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SaskTel Centre

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SaskTel Centre

SaskTel Centre
Full name SaskTel Centre
Former names Saskatchewan Place (1988–2004)
Credit Union Centre (2004–2014)
Location 3315 Thatcher Avenue
Saskatoon, Saskatchewan
S7R 1C4
Owner City of Saskatoon
Capacity 15,195[1]
Broke ground 11 September 1986 (1986-09-11)[2]
Opened 9 February 1988 (1988-02-09)
Expanded 1990, 2009
Construction cost $24.8 million
($48.1 million in 2016 dollars[3])

$6.7 million (2009 expansion)[4]
($7.48 million in 2016 dollars[3])
Architect Thomas Ferguson Architect, Ltd[5]
PBK Architects, Inc.[5]
Structural engineer Cochrane Lavalin Consulting Engineers[5]
General contractor Carlson Constructors, Ltd.
Saskatoon Blades (WHL) (1988–present)
Saskatchewan Rush (NLL) (2015–present)
Saskatchewan Storm (WBL) (1990–92)
Saskatoon Slam (NBL) (1992–93)
Saskatchewan Huskies (ice hockey) (CIS) (1995–present)
Saskatchewan Hawks (IBA, CBA) (1999–2001)
Saskatchewan SWAT (RMLL) (2007)
Saskatoon Accelerators (CMISL (2007–09)
Saskatoon Sirens (LFL Canada) (2012–present)
Venue Website

SaskTel Centre (formerly Credit Union Centre, and originally Saskatchewan Place; informally also known as as Sask Place)[6][7] is an arena located in the Agriplace Industrial Park, Saskatoon, Saskatchewan, Canada. Situated near the city's northern entrance, the facility opened in February, 1988 with a seating capacity of around 7,800.[8] It was expanded to 11,330 for the World Junior Hockey Championships in 1990.[9] More additional permanent seating was added in 2008 and 2009. The current capacity is now 15,190 for hockey.[10] It is the home venue of the Saskatoon Blades hockey team and the Saskatchewan Rush of the National Lacrosse League. It has free parking on site with parking space for 4,000 cars on its property. For most publicly attended events, transit service is offered from downtown. For high attendance events extra transit links are offered from shopping centres and other locations.[10] It has hosted performances by many leading acts and has been the site of numerous national and international events. In 2005, it was the site of the main concert celebrating Saskatchewan's 100th anniversary as a province of Canada. The performance was attended by Queen Elizabeth II, Queen of Canada and the Duke of Edinburgh. In September 2008, it was announced that 2,981 seats would be added to the open west-end of the stadium, bringing the total capacity to 14,311 and 12,000 for full concerts. As well, 1,000 temporary seats will be added for the 2010 World Junior Hockey Championships.[11]


  • Early proposals 1
  • Expansion for 2010 World Juniors 2
  • Major events 3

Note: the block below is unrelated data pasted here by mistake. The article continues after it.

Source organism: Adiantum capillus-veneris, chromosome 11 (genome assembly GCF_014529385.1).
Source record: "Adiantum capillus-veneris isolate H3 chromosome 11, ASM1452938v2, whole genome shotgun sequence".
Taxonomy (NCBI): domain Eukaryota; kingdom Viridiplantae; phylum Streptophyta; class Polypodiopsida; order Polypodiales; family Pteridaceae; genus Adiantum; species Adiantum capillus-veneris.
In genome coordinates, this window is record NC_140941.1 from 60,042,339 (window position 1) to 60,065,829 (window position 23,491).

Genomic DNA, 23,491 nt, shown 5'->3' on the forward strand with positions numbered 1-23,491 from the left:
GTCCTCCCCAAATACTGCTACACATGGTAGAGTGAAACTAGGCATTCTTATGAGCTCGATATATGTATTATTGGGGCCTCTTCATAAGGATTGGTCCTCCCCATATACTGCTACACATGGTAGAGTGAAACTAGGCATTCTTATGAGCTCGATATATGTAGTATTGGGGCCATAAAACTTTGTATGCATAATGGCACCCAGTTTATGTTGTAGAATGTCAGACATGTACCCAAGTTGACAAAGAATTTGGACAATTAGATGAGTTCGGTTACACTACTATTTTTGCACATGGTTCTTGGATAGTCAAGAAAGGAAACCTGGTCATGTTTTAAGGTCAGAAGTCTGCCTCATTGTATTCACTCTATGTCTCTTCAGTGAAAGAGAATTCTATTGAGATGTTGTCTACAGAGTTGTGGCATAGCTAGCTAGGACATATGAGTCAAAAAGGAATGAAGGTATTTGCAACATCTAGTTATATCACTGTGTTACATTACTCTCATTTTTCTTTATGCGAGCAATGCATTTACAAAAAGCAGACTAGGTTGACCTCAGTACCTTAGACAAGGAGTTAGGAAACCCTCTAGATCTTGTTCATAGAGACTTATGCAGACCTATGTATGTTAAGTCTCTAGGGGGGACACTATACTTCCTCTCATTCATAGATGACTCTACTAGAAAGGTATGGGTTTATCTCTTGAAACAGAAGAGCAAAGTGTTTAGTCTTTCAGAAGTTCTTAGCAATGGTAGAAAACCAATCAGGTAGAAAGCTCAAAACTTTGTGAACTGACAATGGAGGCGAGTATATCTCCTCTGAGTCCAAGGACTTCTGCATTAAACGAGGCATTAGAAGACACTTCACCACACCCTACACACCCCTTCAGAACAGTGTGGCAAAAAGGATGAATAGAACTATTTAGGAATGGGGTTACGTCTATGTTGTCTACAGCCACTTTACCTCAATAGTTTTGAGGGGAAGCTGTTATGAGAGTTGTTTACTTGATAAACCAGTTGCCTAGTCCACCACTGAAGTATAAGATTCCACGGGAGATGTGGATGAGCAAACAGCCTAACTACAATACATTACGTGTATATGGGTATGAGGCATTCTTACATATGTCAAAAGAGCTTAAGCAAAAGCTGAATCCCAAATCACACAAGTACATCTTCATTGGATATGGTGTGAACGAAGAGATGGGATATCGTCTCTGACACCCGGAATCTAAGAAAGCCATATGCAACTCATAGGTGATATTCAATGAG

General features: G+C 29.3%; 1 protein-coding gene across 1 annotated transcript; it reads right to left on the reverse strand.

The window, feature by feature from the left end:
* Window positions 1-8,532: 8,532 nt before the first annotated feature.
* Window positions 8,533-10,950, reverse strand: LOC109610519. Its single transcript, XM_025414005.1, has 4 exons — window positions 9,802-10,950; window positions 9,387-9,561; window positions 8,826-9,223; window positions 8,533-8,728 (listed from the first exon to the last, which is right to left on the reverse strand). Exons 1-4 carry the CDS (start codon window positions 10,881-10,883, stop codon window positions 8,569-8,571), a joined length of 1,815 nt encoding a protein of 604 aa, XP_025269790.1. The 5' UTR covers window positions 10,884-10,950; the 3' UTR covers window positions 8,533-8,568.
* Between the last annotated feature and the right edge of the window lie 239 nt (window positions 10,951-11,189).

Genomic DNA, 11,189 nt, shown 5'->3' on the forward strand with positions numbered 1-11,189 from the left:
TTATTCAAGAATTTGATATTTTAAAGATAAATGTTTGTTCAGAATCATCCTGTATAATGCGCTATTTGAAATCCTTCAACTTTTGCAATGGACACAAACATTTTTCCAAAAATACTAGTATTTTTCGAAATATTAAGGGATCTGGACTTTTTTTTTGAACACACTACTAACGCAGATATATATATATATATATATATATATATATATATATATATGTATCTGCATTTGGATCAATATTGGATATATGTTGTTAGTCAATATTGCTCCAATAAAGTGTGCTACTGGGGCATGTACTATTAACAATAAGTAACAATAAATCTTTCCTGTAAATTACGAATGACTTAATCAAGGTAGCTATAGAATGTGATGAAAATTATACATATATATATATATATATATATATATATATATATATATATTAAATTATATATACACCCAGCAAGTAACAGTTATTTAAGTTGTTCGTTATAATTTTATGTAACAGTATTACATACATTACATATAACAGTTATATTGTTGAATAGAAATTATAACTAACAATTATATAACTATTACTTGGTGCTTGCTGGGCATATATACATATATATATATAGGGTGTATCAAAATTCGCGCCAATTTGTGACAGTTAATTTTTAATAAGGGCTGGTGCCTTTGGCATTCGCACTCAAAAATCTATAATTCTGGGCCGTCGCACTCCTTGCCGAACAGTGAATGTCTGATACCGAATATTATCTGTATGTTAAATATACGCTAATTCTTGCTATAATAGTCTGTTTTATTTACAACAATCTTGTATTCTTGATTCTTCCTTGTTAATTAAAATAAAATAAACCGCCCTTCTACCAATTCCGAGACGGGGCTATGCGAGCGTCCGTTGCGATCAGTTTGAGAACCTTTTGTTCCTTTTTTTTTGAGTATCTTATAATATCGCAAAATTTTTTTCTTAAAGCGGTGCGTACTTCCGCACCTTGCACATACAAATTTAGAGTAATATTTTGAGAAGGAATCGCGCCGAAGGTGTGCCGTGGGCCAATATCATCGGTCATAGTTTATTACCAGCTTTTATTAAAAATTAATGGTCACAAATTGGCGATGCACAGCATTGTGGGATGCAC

• Attendance records 4
  • Tenants 5
  • Major tournaments and events hosted 6
  • References 7
  • External links 8

Early proposals

The interior of SaskTel Centre prior to a Saskatoon Blades game.

SaskPlace was constructed as a replacement for the Saskatoon Arena, a concrete building constructed in Saskatoon's downtown core in the 1930s, and which was in use until 1988, hosting its final hockey game only a week before SaskPlace opened. Nicknamed "The Barn", the facility had outlived its usefulness some 20 years earlier and had become infamous for leaky roofs and substandard amenities, yet Saskatonians were hesitant to lose the landmark and a number of years passed between the 1970s proposal to replace the structure and the eventual demolition of the Arena and the opening of SaskPlace.

In 1982, Bill Hunter, a local sports promoter, attempted to purchase the St. Louis Blues NHL team and bring it to Saskatoon. Part of his plan included building an 18,000-seat arena. Two locations were suggested: the site of a decommissioned power plant downtown, just west of the then-present Saskatoon Arena, and another site east of the city's airport in the North Industrial area. Despite Hunter's best efforts, the NHL rejected his offer and Hunter's plans to relocate an NHL team and build a new arena collapsed.

The site eventually chosen for SaskTel Centre was initially, and still is, unpopular with some Saskatoon residents. Situated in the remote Agri Place industrial park at the north end of the city, accessible only via highways 11 and 16 and Marquis Drive, SaskPlace was accused of being too inconvenient for seniors and people of limited transportation to access, as opposed to the original downtown arena site which was close to most bus routes. The city's original plan was to relocate Saskatoon's exhibition grounds alongside SaskPlace as well, but this proposal was defeated in a civic plebiscite following public protest over access and safety concerns. Plans to build interchanges on the two major access routes into the facility were announced soon after the arena opened, but as of 2010 construction has yet to occur. However, in the past twenty years, the city has grown to the north, so that while at the time of its construction there wasn't anything around the arena, it is now surrounded by other buildings.

In the early 2000s, Saunders Avenue, which is a street leading into the parking lot of Credit Union Centre, was renamed Bill Hunter Avenue in honour of Bill Hunter, who died in 2002. This was considered ironic by many Saskatonians, given Hunter lobbied for the facility to be built in another location. The city then transferred the 'Saunders' name to a new street in the River Landing redevelopment area—running through the former site of the Saskatoon Arena.

Expansion for 2010 World Juniors

In 2008-2009, the arena was renovated for the World Juniors.[10] There were 2,981 seats added to the upper deck at the west end of the arena increasing the capacity of the arena at more than 15,000. The cost of the expansion was pegged at C$6.7 million. C$2 million was requested as a loan from the city of Saskatoon and C$3 million from a provincial grant. Hockey Canada may have also contributed about C$500,000. The expansion also includes extra washrooms and concessions.[11] The expansion also included the addition of 14 more corporate box seats, bringing the total to 44 and enlarged and improved player facilities such as dressing rooms, weight rooms, coach`s room, equipment room, player`s lounge and medical room.[1]